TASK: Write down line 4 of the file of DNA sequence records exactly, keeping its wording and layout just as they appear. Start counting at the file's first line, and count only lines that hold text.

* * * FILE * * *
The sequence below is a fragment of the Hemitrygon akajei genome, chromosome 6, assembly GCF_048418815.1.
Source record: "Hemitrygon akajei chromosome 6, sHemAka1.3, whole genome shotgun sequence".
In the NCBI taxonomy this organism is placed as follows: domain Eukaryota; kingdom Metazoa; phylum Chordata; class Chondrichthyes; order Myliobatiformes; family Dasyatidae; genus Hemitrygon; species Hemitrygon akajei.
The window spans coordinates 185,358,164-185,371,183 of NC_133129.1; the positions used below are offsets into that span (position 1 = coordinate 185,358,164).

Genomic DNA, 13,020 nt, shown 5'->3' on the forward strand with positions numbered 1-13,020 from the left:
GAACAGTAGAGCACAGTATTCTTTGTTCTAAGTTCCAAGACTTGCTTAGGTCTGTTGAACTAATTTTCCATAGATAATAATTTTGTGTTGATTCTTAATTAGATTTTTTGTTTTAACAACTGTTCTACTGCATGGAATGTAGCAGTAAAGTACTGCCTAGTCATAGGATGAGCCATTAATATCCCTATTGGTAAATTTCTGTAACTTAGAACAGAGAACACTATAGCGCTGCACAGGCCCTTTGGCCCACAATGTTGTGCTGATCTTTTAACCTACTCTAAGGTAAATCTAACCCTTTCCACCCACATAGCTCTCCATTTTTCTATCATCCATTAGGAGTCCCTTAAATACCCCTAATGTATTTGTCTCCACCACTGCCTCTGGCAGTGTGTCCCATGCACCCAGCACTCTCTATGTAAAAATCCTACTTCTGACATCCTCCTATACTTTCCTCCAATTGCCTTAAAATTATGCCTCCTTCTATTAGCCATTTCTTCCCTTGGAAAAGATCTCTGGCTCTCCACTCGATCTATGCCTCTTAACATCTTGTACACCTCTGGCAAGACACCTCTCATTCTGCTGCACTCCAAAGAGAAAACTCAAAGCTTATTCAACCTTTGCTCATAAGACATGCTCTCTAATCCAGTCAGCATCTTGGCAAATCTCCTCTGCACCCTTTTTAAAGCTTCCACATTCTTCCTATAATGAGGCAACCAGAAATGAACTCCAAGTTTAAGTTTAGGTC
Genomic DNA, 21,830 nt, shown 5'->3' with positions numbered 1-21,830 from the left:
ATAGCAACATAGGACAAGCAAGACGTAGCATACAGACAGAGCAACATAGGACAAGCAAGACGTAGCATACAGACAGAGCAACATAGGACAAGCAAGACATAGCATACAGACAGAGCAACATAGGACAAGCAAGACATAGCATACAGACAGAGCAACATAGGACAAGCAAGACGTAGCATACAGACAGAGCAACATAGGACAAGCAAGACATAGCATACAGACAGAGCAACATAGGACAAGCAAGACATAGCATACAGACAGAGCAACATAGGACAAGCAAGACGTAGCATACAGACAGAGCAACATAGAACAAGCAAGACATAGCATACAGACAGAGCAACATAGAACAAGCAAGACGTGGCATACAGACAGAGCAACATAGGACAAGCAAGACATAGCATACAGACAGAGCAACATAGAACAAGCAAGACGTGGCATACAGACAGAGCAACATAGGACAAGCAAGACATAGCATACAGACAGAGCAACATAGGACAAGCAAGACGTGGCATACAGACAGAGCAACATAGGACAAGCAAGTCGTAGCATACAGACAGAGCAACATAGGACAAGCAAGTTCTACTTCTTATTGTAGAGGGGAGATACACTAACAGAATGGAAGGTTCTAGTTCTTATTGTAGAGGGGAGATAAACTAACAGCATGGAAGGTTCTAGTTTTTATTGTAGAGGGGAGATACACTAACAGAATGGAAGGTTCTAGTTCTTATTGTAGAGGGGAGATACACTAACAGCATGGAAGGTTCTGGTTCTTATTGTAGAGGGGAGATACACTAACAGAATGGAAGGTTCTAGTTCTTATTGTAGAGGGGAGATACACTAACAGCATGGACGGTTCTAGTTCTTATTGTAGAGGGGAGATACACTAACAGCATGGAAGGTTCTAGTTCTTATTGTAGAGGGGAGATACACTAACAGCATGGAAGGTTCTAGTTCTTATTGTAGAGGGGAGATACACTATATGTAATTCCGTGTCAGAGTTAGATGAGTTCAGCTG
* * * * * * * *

The window spans coordinates 185,358,164-185,371,183 of NC_133129.1; the positions used below are offsets into that span (position 1 = coordinate 185,358,164).